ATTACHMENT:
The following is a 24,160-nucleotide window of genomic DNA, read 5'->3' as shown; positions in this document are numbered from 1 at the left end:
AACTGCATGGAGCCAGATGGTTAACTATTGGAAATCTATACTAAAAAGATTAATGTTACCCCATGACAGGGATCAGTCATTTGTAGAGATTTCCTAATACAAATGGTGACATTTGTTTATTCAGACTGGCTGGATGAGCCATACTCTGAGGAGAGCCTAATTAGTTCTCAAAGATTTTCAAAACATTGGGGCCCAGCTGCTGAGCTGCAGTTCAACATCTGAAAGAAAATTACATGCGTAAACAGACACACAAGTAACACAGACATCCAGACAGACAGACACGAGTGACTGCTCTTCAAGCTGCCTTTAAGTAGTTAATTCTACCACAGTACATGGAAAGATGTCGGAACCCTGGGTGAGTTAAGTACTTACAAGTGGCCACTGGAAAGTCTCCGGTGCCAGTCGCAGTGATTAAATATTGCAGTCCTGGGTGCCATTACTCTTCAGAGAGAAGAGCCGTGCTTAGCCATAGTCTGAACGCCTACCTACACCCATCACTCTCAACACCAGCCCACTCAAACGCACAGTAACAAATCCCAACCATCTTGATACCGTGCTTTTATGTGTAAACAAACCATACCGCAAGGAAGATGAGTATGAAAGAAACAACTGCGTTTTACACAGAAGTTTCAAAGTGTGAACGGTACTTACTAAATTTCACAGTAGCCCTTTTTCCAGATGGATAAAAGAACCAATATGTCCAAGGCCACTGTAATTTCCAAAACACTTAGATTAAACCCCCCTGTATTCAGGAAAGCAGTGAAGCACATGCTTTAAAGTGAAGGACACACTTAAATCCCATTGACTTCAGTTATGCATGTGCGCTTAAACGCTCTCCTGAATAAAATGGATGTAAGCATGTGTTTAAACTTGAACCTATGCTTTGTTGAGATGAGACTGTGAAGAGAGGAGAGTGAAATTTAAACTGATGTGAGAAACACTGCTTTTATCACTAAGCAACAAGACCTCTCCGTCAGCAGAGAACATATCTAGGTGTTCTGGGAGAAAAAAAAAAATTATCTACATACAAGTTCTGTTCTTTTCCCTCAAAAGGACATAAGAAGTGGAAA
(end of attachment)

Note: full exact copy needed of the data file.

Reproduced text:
The following is a 24,160-nucleotide window of genomic DNA, read 5'->3' as shown; positions in this document are numbered from 1 at the left end:
AACTGCATGGAGCCAGATGGTTAACTATTGGAAATCTATACTAAAAAGATTAATGTTACCCCATGACAGGGATCAGTCATTTGTAGAGATTTCCTAATACAAATGGTGACATTTGTTTATTCAGACTGGCTGGATGAGCCATACTCTGAGGAGAGCCTAATTAGTTCTCAAAGATTTTCAAAACATTGGGGCCCAGCTGCTGAGCTGCAGTTCAACATCTGAAAGAAAATTACATGCGTAAACAGACACACAAGTAACACAGACATCCAGACAGACAGACACGAGTGACTGCTCTTCAAGCTGCCTTTAAGTAGTTAATTCTACCACAGTACATGGAAAGATGTCGGAACCCTGGGTGAGTTAAGTACTTACAAGTGGCCACTGGAAAGTCTCCGGTGCCAGTCGCAGTGATTAAATATTGCAGTCCTGGGTGCCATTACTCTTCAGAGAGAAGAGCCGTGCTTAGCCATAGTCTGAACGCCTACCTACACCCATCACTCTCAACACCAGCCCACTCAAACGCACAGTAACAAATCCCAACCATCTTGATACCGTGCTTTTATGTGTAAACAAACCATACCGCAAGGAAGATGAGTATGAAAGAAACAACTGCGTTTTACACAGAAGTTTCAAAGTGTGAACGGTACTTACTAAATTTCACAGTAGCCCTTTTTCCAGATGGATAAAAGAACCAATATGTCCAAGGCCACTGTAATTTCCAAAACACTTAGATTAAACCCCCCTGTATTCAGGAAAGCAGTGAAGCACATGCTTTAAAGTGAAGGACACACTTAAATCCCATTGACTTCAGTTATGCATGTGCGCTTAAACGCTCTCCTGAATAAAATGGATGTAAGCATGTGTTTAAACTTGAACCTATGCTTTGTTGAGATGAGACTGTGAAGAGAGGAGAGTGAAATTTAAACTGATGTGAGAAACACTGCTTTTATCACTAAGCAACAAGACCTCTCCGTCAGCAGAGAACATATCTAGGTGTTCTGGGAGAAAAAAAAAAATTATCTACATACAAGTTCTGTTCTTTTCCCTCAAAAGGACATAAGAAGTGGAAA